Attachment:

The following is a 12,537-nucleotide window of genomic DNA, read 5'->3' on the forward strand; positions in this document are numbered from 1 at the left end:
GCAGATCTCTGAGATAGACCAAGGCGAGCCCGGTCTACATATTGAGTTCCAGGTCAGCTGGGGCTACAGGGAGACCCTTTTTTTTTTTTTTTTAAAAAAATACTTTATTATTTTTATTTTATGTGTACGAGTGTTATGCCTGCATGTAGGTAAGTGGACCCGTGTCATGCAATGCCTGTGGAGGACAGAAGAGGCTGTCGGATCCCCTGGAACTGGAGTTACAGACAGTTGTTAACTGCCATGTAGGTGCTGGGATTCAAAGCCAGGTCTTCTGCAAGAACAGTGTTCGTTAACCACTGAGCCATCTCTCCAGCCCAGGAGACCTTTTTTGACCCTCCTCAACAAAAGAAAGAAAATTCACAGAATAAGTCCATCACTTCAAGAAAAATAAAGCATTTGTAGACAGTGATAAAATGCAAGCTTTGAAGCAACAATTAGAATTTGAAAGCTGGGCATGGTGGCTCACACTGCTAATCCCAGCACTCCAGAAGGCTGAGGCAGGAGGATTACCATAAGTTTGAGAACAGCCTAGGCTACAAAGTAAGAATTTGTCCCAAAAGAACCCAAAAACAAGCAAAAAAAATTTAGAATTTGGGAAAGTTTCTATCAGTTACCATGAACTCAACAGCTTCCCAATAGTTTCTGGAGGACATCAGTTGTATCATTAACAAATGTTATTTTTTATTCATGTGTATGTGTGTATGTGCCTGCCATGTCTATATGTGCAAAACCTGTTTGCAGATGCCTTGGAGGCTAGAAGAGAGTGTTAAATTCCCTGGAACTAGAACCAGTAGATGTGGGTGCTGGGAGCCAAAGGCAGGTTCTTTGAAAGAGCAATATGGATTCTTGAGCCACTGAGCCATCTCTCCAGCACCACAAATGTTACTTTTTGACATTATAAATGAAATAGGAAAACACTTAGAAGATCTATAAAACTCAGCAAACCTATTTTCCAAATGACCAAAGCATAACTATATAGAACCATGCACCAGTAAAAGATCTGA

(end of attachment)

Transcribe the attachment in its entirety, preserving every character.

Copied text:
The following is a 12,537-nucleotide window of genomic DNA, read 5'->3' on the forward strand; positions in this document are numbered from 1 at the left end:
GCAGATCTCTGAGATAGACCAAGGCGAGCCCGGTCTACATATTGAGTTCCAGGTCAGCTGGGGCTACAGGGAGACCCTTTTTTTTTTTTTTTTAAAAAAATACTTTATTATTTTTATTTTATGTGTACGAGTGTTATGCCTGCATGTAGGTAAGTGGACCCGTGTCATGCAATGCCTGTGGAGGACAGAAGAGGCTGTCGGATCCCCTGGAACTGGAGTTACAGACAGTTGTTAACTGCCATGTAGGTGCTGGGATTCAAAGCCAGGTCTTCTGCAAGAACAGTGTTCGTTAACCACTGAGCCATCTCTCCAGCCCAGGAGACCTTTTTTGACCCTCCTCAACAAAAGAAAGAAAATTCACAGAATAAGTCCATCACTTCAAGAAAAATAAAGCATTTGTAGACAGTGATAAAATGCAAGCTTTGAAGCAACAATTAGAATTTGAAAGCTGGGCATGGTGGCTCACACTGCTAATCCCAGCACTCCAGAAGGCTGAGGCAGGAGGATTACCATAAGTTTGAGAACAGCCTAGGCTACAAAGTAAGAATTTGTCCCAAAAGAACCCAAAAACAAGCAAAAAAAATTTAGAATTTGGGAAAGTTTCTATCAGTTACCATGAACTCAACAGCTTCCCAATAGTTTCTGGAGGACATCAGTTGTATCATTAACAAATGTTATTTTTTATTCATGTGTATGTGTGTATGTGCCTGCCATGTCTATATGTGCAAAACCTGTTTGCAGATGCCTTGGAGGCTAGAAGAGAGTGTTAAATTCCCTGGAACTAGAACCAGTAGATGTGGGTGCTGGGAGCCAAAGGCAGGTTCTTTGAAAGAGCAATATGGATTCTTGAGCCACTGAGCCATCTCTCCAGCACCACAAATGTTACTTTTTGACATTATAAATGAAATAGGAAAACACTTAGAAGATCTATAAAACTCAGCAAACCTATTTTCCAAATGACCAAAGCATAACTATATAGAACCATGCACCAGTAAAAGATCTGA